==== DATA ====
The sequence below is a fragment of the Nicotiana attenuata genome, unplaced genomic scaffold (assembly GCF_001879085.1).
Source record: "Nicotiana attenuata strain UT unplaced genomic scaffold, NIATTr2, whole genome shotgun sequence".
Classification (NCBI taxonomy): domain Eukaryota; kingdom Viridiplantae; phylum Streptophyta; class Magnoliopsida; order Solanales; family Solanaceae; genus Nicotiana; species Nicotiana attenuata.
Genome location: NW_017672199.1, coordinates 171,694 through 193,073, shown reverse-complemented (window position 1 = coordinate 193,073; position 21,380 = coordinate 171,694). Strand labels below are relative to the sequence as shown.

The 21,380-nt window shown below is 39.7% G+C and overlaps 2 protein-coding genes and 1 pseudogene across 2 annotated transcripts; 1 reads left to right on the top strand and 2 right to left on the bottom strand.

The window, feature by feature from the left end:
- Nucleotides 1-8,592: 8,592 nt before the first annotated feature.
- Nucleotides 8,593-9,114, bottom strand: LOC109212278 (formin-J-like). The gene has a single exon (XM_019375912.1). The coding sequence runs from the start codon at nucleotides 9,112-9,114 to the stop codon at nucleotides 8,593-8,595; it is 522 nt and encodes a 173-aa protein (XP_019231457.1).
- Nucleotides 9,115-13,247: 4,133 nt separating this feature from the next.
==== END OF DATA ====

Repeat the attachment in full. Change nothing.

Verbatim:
The sequence below is a fragment of the Nicotiana attenuata genome, unplaced genomic scaffold (assembly GCF_001879085.1).
Source record: "Nicotiana attenuata strain UT unplaced genomic scaffold, NIATTr2, whole genome shotgun sequence".
Classification (NCBI taxonomy): domain Eukaryota; kingdom Viridiplantae; phylum Streptophyta; class Magnoliopsida; order Solanales; family Solanaceae; genus Nicotiana; species Nicotiana attenuata.
Genome location: NW_017672199.1, coordinates 171,694 through 193,073, shown reverse-complemented (window position 1 = coordinate 193,073; position 21,380 = coordinate 171,694). Strand labels below are relative to the sequence as shown.

The 21,380-nt window shown below is 39.7% G+C and overlaps 2 protein-coding genes and 1 pseudogene across 2 annotated transcripts; 1 reads left to right on the top strand and 2 right to left on the bottom strand.

The window, feature by feature from the left end:
- Nucleotides 1-8,592: 8,592 nt before the first annotated feature.
- Nucleotides 8,593-9,114, bottom strand: LOC109212278 (formin-J-like). The gene has a single exon (XM_019375912.1). The coding sequence runs from the start codon at nucleotides 9,112-9,114 to the stop codon at nucleotides 8,593-8,595; it is 522 nt and encodes a 173-aa protein (XP_019231457.1).
- Nucleotides 9,115-13,247: 4,133 nt separating this feature from the next.